This volume has four parts; in Part I, dealing with the philosophical tradition, Francis M. Parker examines various senses of insight and discusses its goodness as an activity. Henry B. Veatch questions Wild's acceptance of the life-world and asks for a critical, explicitly transcendental justification of it. Robert Jordan reviews Anselm's ontological argument and its place in other proofs for God's existence, and in religious experience. John M. Anderson examines "Art and Philosophy" with the help of Plato and Hegel. Part (...) II examines the life-world; Robert R. Ehman writes on the phenomenon of world, and Calvin O. Schrag situates Husserl's notion of life-world within the tradition of Hegel, Dilthey and Heidegger as a theme in the problem of history. Enzo Paci has an essay relating the life-world to the Husserlian analysis of the body as a locus of mobility, life, sensation, and, ultimately thought. C. A. van Peursen's contribution examines the nature of structure in the life-world. Part III deals with the individual and society and includes a picturesque, sensitive and profound essay by Erwin Straus on "The Miser." George Schrader writes on "Monetary Value and Personal Value," W. L. McBride on "Individualisms," and Wilfrid Desan on "Sartre the Individualist." Part IV, "Subjectivity and Objectivity," includes Paul Ric£ur distinguishing three types of philosophical discourse about the will, and claiming that a hermeneutic of symbols must supplement both discourse which is phenomenological and that which proposes meaningful action. Mikel Dufrenne writes on "Structuralism and Humanism," Nathaniel Lawrence on "The Illusion of Monolinear Time," and Samuel J. Todes and Hubert L. Dreyfus on "The Existentialist Critique of Objectivity." James Edie has an important essay on Husserl's notion of "the grammatical" and the a priori in grammar; he relates it to Chomsky's theory of grammatical structures. The volume ends with a bibliography of Wild's works, reviews of them, and essays devoted to his thought.--R. S. (shrink)
The debate between hard and soft determinists is dealt with in this brief but interesting study. The author argues that there is no empirical dispute between hard and soft determinists. They draw different conclusions from the observed facts and these differences are the result of using different senses of the terms 'freedom' and 'moral responsibility'. Moritz Schlick's Problems of Ethics is the author's favored source for the soft determinist position and well-known articles by Paul Edwards and John Hospers the (...) sources for hard determinism. Other writers are quoted and briefly discussed. The treatment of many criticisms and countercriticisms is all too brief to do full justice to all the issues involved, but those topics which the author discusses are often illuminated. Interesting things are said about such topics as kleptomania, post-hypnotic suggestion, punishment, and excusable behavior. The book makes a convincing case, at least for the claim that a sophisticated version of the hard determinist position, such as appears in Hospers article, is only verbally different than many versions of soft determinism. Other versions of hard and soft determinism can and do come in substantive conflict with one another.--R. H. K. (shrink)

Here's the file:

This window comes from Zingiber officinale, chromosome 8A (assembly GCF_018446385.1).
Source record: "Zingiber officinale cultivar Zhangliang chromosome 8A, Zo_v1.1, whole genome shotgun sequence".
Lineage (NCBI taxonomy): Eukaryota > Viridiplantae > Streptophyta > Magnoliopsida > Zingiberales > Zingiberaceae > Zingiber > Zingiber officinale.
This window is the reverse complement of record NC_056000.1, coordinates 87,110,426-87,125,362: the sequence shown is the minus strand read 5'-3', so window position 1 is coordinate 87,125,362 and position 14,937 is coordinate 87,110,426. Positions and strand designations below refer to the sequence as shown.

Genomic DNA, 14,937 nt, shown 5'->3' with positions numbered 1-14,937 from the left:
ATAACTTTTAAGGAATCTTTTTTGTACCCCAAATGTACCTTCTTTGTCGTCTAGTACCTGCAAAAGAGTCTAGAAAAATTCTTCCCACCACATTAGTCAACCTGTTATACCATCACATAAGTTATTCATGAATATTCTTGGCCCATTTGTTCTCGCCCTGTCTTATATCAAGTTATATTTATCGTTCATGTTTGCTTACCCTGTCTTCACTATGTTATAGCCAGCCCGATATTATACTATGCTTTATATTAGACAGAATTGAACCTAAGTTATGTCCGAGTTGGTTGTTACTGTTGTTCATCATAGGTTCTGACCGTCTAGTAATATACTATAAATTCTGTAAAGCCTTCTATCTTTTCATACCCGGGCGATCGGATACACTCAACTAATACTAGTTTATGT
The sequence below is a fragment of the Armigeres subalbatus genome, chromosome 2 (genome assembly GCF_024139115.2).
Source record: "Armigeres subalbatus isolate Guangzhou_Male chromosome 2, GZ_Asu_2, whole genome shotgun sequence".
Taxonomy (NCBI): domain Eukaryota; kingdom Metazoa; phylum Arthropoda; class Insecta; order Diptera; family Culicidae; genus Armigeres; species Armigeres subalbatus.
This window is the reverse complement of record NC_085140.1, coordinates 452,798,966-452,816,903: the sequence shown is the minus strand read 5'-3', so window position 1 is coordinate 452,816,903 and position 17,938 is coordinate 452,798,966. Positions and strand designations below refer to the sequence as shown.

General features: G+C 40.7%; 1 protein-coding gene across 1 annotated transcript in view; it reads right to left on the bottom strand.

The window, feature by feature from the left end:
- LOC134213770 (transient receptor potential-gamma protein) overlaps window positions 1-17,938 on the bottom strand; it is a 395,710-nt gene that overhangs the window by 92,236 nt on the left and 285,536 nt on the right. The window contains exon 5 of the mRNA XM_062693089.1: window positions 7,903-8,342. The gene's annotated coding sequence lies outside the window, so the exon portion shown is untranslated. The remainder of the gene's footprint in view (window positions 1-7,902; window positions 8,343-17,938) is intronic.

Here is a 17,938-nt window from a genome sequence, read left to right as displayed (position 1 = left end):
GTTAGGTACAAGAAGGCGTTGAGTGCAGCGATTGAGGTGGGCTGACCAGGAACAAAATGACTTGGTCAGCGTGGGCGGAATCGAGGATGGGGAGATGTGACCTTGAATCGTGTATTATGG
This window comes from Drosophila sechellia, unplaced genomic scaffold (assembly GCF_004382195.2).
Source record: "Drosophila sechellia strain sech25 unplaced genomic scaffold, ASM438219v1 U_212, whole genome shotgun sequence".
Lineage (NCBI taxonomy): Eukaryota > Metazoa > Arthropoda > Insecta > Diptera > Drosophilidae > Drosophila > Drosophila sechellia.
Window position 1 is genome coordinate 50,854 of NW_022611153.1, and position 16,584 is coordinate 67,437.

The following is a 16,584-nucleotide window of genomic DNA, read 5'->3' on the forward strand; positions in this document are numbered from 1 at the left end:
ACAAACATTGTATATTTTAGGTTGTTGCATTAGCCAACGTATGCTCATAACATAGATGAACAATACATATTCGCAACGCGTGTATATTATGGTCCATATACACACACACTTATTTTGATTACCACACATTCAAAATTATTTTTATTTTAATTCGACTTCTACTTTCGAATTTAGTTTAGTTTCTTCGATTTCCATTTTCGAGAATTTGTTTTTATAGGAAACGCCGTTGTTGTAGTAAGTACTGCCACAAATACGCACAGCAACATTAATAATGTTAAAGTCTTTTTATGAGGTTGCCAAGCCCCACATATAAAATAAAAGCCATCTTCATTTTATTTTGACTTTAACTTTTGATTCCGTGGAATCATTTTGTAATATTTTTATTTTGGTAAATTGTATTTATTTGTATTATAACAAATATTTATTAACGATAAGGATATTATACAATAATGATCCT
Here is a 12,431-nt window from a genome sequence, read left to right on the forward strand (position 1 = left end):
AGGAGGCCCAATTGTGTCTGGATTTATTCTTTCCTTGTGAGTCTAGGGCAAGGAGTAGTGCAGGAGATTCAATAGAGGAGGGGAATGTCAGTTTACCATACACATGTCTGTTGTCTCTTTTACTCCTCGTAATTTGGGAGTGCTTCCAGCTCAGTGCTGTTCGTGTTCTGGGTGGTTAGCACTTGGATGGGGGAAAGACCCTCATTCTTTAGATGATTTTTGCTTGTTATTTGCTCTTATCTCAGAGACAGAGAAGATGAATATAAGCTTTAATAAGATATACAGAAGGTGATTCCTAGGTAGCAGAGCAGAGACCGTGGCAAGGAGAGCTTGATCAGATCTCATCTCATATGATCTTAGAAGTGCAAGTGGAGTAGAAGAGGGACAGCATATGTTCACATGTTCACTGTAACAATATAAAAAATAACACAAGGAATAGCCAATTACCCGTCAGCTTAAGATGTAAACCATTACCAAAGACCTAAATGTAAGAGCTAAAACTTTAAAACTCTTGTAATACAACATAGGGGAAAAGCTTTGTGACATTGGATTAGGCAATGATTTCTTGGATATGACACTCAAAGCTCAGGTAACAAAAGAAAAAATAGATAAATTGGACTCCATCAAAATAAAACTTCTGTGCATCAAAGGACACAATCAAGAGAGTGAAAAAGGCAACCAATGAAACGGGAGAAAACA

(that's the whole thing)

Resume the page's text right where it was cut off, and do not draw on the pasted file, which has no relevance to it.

Growing out of a suggestion of Paul Weiss when he served as editor of the Review of Metaphysics, a series of interrogations have been conducted with seven prominent philosophers including Buber, Wild, Wahl, Blanshard, Weiss, Hartshorne and Tillich. Each interrogation has been supervised by a philosopher familiar with the work of the interrogated philosopher and queries submitted by a wide variety of philosophers are carefully organized. Because the questions are frequently pointed and well-formed, the result is lively and informative. (...) Some of the philosophers interrogated are especially adept at facing up to the queries while others seem content to reiterate original formulations of their positions. One feels that he is listening in on genuine philosophic conversations which should prove helpful for anyone who wants to understand and assess the philosophic contribution of the philosophers who are here so incisively questioned.—R. J. B. (shrink)